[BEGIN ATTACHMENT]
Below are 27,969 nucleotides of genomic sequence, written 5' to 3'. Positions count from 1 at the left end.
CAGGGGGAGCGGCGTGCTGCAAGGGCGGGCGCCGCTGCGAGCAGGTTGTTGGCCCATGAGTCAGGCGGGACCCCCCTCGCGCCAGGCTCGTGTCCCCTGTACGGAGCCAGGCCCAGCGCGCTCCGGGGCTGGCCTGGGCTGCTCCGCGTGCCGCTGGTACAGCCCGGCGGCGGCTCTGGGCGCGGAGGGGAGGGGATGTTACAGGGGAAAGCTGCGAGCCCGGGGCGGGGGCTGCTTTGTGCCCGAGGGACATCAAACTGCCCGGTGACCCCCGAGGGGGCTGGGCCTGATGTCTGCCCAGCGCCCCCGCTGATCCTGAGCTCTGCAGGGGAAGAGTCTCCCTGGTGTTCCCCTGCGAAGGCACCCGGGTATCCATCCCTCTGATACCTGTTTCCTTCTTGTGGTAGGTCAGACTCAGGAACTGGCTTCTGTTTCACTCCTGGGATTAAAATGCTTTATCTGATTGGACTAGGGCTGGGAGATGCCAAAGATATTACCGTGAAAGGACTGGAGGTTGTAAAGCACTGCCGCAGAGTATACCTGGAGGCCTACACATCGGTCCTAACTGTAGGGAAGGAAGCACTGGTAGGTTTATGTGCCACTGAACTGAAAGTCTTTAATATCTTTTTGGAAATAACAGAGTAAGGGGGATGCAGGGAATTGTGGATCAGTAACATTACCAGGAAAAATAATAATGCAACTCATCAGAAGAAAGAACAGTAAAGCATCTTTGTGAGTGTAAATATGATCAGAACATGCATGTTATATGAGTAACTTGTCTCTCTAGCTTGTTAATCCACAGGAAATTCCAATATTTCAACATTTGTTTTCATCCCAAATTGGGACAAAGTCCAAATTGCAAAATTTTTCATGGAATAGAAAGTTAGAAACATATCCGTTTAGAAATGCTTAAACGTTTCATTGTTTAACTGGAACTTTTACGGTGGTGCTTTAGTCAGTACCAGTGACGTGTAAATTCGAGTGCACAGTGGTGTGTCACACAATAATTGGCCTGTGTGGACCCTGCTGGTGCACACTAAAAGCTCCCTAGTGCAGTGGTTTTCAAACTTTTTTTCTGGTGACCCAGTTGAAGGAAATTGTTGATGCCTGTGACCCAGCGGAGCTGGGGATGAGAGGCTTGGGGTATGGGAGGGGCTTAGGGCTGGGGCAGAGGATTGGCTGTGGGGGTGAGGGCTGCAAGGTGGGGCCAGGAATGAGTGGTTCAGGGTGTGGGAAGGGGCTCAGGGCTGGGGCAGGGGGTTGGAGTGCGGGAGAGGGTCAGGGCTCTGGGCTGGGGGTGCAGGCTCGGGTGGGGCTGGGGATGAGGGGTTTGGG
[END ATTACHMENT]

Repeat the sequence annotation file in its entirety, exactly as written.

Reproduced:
Below are 27,969 nucleotides of genomic sequence, written 5' to 3'. Positions count from 1 at the left end.
CAGGGGGAGCGGCGTGCTGCAAGGGCGGGCGCCGCTGCGAGCAGGTTGTTGGCCCATGAGTCAGGCGGGACCCCCCTCGCGCCAGGCTCGTGTCCCCTGTACGGAGCCAGGCCCAGCGCGCTCCGGGGCTGGCCTGGGCTGCTCCGCGTGCCGCTGGTACAGCCCGGCGGCGGCTCTGGGCGCGGAGGGGAGGGGATGTTACAGGGGAAAGCTGCGAGCCCGGGGCGGGGGCTGCTTTGTGCCCGAGGGACATCAAACTGCCCGGTGACCCCCGAGGGGGCTGGGCCTGATGTCTGCCCAGCGCCCCCGCTGATCCTGAGCTCTGCAGGGGAAGAGTCTCCCTGGTGTTCCCCTGCGAAGGCACCCGGGTATCCATCCCTCTGATACCTGTTTCCTTCTTGTGGTAGGTCAGACTCAGGAACTGGCTTCTGTTTCACTCCTGGGATTAAAATGCTTTATCTGATTGGACTAGGGCTGGGAGATGCCAAAGATATTACCGTGAAAGGACTGGAGGTTGTAAAGCACTGCCGCAGAGTATACCTGGAGGCCTACACATCGGTCCTAACTGTAGGGAAGGAAGCACTGGTAGGTTTATGTGCCACTGAACTGAAAGTCTTTAATATCTTTTTGGAAATAACAGAGTAAGGGGGATGCAGGGAATTGTGGATCAGTAACATTACCAGGAAAAATAATAATGCAACTCATCAGAAGAAAGAACAGTAAAGCATCTTTGTGAGTGTAAATATGATCAGAACATGCATGTTATATGAGTAACTTGTCTCTCTAGCTTGTTAATCCACAGGAAATTCCAATATTTCAACATTTGTTTTCATCCCAAATTGGGACAAAGTCCAAATTGCAAAATTTTTCATGGAATAGAAAGTTAGAAACATATCCGTTTAGAAATGCTTAAACGTTTCATTGTTTAACTGGAACTTTTACGGTGGTGCTTTAGTCAGTACCAGTGACGTGTAAATTCGAGTGCACAGTGGTGTGTCACACAATAATTGGCCTGTGTGGACCCTGCTGGTGCACACTAAAAGCTCCCTAGTGCAGTGGTTTTCAAACTTTTTTTCTGGTGACCCAGTTGAAGGAAATTGTTGATGCCTGTGACCCAGCGGAGCTGGGGATGAGAGGCTTGGGGTATGGGAGGGGCTTAGGGCTGGGGCAGAGGATTGGCTGTGGGGGTGAGGGCTGCAAGGTGGGGCCAGGAATGAGTGGTTCAGGGTGTGGGAAGGGGCTCAGGGCTGGGGCAGGGGGTTGGAGTGCGGGAGAGGGTCAGGGCTCTGGGCTGGGGGTGCAGGCTCGGGTGGGGCTGGGGATGAGGGGTTTGGG